DALLAS (CN) – The court-appointed receiver for R. Allen Stanford’s $7 billion Ponzi scheme can go after the Tiger Woods Foundation charity for $500,000 in alleged fraudulent transfers, a federal judge ruled.
Ralph Janvey, a partner with Krage Janvey in Dallas, sued the Tiger Woods Foundation and Tiger Woods Charity Event Corp. in April. He claimed they received the money in two transfers from Stanford Capital Management LLC, Stanford Financial Group Co. and the Stanford Financial Group Building Inc. Janvey claimed the money was from ” innocent, unwitting ” Stanford investors.
U.S. District Judge David C. Godbey denied the defendants’ motion to dismiss on Wednesday, finding that the charity could not prove Janvey’s claims are time-barred.
Godbey said the foundation relies on “far too many factual ambiguities” for its motion to be granted.
Janvey’s fraudulent transfer claim under Texas law has a 4-year statute of limitations; his unjust enrichment claim has a 2-year limit.
The parties agree that the relevant date of reference here is December 13, 2013, the date on which the parties signed the tolling agreement,” the 9-page order states. “Thus, the Receiver’s [fraudulent transfer] claim is time barred if he could have discovered it before December 13, 2012, and the unjust enrichment claim is time barred if it accrued before December 13, 2011. The Receiver argues that because he pleads the discovery rule, an issue of fact exists as to when he discovered his causes of action and his complaint cannot be dismissed. The court agrees.”
The discovery rule under Janvey’s fraudulent transfer claim gives plaintiffs a year to sue after the claim “could reasonably have been discovered by the claimant.”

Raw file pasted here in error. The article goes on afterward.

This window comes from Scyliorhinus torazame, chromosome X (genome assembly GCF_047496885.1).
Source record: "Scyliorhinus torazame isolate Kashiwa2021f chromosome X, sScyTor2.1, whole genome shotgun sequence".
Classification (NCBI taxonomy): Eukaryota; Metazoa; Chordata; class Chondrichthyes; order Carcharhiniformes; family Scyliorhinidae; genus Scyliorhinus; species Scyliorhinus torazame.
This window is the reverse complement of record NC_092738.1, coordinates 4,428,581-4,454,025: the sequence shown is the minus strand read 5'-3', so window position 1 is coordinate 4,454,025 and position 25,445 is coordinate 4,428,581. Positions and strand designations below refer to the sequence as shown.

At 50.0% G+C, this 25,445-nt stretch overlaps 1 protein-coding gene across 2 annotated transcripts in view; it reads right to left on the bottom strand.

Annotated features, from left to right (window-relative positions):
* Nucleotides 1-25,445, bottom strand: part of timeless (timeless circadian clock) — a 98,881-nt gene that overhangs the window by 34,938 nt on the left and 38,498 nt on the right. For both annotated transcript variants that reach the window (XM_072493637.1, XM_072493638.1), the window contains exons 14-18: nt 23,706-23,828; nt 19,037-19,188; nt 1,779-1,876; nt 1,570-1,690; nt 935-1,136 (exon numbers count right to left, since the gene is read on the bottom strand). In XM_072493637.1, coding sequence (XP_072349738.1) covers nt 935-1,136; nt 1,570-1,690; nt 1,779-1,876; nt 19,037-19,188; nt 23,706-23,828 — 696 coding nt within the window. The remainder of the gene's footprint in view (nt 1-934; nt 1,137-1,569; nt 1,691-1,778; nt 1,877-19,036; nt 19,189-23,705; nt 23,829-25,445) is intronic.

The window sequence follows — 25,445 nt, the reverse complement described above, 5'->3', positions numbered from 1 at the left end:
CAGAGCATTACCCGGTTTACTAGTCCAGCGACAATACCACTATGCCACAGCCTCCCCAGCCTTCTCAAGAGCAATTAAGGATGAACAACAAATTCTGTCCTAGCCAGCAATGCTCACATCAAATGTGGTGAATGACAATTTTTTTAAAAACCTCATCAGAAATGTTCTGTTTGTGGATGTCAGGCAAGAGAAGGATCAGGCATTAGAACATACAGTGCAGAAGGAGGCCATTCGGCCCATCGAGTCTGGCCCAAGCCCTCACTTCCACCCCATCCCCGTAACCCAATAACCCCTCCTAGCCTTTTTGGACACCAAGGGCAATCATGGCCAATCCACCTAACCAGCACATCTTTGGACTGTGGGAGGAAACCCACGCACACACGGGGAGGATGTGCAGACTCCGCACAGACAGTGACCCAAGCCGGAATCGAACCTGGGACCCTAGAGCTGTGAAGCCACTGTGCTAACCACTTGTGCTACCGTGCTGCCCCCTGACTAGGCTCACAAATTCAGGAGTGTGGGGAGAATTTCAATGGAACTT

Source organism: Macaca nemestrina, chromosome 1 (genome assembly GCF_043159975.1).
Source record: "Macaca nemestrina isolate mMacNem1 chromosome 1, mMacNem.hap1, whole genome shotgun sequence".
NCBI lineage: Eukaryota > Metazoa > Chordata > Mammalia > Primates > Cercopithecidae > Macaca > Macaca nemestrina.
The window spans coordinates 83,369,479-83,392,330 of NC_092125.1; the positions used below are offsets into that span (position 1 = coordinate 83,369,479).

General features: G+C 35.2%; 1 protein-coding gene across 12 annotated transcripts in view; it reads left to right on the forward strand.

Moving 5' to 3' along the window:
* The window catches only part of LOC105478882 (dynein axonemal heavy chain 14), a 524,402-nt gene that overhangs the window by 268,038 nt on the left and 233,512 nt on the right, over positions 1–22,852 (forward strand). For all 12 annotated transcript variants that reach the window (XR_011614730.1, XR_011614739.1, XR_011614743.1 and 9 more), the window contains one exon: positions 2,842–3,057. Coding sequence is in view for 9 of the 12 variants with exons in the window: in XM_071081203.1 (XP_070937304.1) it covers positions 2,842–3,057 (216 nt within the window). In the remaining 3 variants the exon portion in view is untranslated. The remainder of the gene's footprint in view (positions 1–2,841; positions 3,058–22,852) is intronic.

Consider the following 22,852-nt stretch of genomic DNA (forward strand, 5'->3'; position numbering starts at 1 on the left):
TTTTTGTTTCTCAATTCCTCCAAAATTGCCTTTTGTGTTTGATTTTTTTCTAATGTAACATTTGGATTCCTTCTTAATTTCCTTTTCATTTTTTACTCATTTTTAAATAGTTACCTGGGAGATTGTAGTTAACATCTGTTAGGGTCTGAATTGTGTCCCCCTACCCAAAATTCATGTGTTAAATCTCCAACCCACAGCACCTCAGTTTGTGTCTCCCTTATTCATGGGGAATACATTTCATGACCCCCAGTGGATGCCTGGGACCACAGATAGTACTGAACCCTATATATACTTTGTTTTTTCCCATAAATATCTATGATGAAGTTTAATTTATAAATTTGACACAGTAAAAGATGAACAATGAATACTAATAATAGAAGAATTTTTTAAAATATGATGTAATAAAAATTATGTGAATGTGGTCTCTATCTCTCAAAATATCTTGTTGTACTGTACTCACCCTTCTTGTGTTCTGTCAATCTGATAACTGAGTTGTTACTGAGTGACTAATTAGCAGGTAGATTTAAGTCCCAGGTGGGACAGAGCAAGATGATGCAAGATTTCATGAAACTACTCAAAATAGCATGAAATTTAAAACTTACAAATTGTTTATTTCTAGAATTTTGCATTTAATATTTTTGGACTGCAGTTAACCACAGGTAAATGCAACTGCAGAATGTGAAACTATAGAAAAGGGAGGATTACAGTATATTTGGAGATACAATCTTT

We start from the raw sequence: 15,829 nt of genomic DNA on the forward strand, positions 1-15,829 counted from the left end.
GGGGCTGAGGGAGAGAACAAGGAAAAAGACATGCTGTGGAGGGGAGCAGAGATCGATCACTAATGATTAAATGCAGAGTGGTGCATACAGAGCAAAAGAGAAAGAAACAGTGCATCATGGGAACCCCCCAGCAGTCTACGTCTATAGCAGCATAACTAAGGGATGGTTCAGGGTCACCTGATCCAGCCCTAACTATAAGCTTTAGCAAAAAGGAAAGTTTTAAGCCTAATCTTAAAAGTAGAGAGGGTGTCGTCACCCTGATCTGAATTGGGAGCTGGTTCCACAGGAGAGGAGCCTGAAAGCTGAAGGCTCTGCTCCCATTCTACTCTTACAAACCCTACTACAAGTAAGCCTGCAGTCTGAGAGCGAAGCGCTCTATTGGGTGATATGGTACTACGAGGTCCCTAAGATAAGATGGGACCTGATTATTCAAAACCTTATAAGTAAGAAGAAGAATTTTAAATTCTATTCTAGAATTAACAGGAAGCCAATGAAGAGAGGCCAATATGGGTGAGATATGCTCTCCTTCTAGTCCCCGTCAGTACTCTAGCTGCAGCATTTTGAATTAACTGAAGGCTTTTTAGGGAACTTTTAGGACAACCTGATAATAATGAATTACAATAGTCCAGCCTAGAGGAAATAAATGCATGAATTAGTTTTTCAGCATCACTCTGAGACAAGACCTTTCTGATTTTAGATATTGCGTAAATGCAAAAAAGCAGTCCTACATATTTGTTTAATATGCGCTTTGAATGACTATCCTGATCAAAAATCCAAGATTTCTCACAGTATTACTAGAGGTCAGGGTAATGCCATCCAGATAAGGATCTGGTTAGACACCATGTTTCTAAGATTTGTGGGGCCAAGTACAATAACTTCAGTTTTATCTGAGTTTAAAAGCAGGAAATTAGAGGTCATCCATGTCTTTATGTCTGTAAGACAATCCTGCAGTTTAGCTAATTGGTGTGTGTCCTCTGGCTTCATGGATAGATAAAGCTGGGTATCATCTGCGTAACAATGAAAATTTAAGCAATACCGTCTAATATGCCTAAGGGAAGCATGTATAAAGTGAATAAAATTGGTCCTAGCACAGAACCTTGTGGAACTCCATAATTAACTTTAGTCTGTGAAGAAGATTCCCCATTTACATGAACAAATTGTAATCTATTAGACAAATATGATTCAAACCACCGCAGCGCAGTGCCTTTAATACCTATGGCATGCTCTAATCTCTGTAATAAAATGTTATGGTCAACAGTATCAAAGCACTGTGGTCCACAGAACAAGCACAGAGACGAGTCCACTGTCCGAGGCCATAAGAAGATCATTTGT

“Application of the discovery rule is generally a fact-intensive issue inappropriate for resolution in a motion to dismiss,” Godbey wrote. “Even once a plaintiff has been exposed to information that gives rise to a duty to inquire, whether the plaintiff has been diligent in making that inquiry is ultimately a question of fact” to be determined at trial.
Godbey was not persuaded by the foundation’s argument that Janvey failed to plead “diligence at all” in discovering the transfers.
“This argument fails because, as discussed, the Receiver does allege diligence in discovering these transfers by claiming his team spent hours pouring over obscure financial records in order to identify actionable transfers,” the order states. “Defendants take issue with the fact that the Receiver has not specifically contended that these particular transfers were concealed or difficult to discover. But, that would require too much of the complaint at the motion to dismiss stage.”
Godbey found that in a light most favorable for Janvey, it is “perfectly reasonable” to conclude that the “generally complex and obfuscated nature of the Stanford financial records made these particular transfers difficult to discover.”
The foundation did not immediately respond to a request for comment Thursday.
Janvey has aggressively tried to recover funds originating from the Ponzi scheme, filing approximately 50 lawsuits against recipients since his appointment, according to the Courthouse News database.
His targets have included the Miami Heat basketball team, Texas A&M University, the University of Miami, the PGA Tour and the ATP Tour, among others.
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